South Korea Finds Ancient King's Hat, With Notes Inside

Documents explain Seoul's official alphabet
By Matt Cantor,  Newser User
Posted Feb 27, 2013 9:45 AM CST
Updated Mar 3, 2013 7:30 AM CST
A statue of King Sejong in downtown Seoul, South Korea, Thursday, Dec. 10, 2009.   (AP Photo/ Lee Jin-man)

(Newser) – The Hangeul alphabet is a big deal in South Korea: It's what replaced Chinese characters in the 15th century, it's the official script of both the North and South to this day, and it has its own national holiday. And that makes the discovery of King Sejong's hat, which was reportedly stolen by Japanese invaders some 500 years ago, all the more exciting. The AFP reports that tucked between the hat's layers were documents about the famed alphabet, which Sejong introduced.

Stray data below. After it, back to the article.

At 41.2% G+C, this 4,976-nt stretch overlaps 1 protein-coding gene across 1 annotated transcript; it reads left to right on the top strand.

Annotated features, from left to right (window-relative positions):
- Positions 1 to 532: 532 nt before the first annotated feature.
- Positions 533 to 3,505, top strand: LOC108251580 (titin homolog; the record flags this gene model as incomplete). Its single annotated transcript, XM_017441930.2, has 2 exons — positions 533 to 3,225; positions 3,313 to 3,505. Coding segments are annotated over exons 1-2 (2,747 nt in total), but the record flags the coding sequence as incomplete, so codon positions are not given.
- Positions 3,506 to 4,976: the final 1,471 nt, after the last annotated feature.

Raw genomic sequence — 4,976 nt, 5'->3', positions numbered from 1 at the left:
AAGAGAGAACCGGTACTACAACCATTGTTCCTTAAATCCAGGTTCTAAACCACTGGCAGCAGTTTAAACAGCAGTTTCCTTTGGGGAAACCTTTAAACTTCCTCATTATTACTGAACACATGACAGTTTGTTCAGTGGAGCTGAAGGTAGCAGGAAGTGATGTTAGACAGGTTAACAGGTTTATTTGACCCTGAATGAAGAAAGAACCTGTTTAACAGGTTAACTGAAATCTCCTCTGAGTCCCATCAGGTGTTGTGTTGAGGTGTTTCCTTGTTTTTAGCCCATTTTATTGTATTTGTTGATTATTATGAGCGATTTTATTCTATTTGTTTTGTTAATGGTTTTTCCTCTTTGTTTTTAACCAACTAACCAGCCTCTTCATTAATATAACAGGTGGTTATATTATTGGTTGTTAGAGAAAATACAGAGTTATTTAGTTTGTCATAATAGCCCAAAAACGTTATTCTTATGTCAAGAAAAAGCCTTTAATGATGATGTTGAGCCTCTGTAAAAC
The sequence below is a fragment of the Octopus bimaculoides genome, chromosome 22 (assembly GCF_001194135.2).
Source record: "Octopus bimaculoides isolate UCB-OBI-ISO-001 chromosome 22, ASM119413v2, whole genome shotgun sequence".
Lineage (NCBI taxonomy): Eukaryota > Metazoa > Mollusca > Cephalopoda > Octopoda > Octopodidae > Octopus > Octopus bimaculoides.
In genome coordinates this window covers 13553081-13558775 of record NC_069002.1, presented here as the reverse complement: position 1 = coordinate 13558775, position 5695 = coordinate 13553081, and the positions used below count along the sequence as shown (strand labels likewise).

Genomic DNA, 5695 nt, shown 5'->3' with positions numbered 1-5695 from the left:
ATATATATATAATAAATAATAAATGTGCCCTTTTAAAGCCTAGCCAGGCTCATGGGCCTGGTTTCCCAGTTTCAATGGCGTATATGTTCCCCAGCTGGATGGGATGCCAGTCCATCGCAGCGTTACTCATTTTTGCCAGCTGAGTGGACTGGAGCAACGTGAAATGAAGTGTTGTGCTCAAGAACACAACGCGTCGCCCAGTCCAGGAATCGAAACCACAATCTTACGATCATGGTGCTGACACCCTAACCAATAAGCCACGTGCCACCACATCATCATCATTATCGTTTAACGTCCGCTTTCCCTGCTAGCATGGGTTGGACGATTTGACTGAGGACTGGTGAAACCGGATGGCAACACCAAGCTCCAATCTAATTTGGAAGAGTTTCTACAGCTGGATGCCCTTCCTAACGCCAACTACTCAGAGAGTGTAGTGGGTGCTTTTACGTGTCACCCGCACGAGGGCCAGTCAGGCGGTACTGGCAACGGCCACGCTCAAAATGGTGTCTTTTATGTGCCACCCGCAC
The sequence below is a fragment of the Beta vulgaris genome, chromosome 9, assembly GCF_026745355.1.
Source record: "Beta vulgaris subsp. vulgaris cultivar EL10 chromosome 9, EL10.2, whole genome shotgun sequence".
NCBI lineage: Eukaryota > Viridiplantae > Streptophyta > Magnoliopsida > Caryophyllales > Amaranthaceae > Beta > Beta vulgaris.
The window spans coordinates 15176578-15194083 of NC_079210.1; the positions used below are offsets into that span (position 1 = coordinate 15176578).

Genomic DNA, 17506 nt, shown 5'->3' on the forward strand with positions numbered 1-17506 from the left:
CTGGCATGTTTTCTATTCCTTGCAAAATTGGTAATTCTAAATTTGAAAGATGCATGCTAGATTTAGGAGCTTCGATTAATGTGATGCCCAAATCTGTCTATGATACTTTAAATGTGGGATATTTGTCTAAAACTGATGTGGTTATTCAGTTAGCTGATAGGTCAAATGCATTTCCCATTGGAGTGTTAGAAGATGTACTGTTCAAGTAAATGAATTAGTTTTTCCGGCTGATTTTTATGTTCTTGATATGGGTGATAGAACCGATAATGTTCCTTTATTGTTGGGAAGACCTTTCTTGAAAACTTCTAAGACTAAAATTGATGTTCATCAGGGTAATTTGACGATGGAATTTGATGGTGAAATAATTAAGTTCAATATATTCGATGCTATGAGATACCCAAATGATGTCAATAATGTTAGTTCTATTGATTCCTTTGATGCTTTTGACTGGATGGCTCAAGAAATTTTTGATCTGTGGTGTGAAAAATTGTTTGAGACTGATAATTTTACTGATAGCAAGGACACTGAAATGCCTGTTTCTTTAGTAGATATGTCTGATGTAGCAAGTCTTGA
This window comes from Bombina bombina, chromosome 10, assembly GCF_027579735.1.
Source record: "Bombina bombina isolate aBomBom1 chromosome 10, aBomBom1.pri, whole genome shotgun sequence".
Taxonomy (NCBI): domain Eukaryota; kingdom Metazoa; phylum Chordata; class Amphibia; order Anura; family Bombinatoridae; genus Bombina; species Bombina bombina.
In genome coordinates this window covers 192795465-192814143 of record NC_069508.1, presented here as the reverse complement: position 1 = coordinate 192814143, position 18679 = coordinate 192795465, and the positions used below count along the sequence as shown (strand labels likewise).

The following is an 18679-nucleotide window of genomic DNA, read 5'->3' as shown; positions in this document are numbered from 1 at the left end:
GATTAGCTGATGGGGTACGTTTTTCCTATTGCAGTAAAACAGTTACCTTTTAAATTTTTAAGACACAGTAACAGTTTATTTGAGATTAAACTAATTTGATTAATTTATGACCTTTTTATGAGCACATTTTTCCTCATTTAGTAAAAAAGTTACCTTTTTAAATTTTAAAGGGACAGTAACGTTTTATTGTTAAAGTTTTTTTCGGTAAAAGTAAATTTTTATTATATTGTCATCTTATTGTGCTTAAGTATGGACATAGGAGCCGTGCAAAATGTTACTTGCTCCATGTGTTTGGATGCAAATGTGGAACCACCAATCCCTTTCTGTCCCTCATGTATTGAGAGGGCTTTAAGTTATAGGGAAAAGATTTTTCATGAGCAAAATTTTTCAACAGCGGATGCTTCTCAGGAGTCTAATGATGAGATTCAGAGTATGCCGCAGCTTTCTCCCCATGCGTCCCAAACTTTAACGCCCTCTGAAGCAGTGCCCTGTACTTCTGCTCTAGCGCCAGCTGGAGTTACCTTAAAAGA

A South Korean collector bought the "cicada-wing hat" in Japan last year and has since donated it to the government, a scholar tells the AFP. The notes inside—discovered between the hat's red lining and brown and gold exterior, which Yonhap reports bears images of a four-clawed dragon—are from at least two years earlier than the oldest known documents explaining Hangeul's creation. "This hat will help shed light on details on the creation of Hangeul and ancient royal costumes," says the professor. (Read more South Korea stories.)

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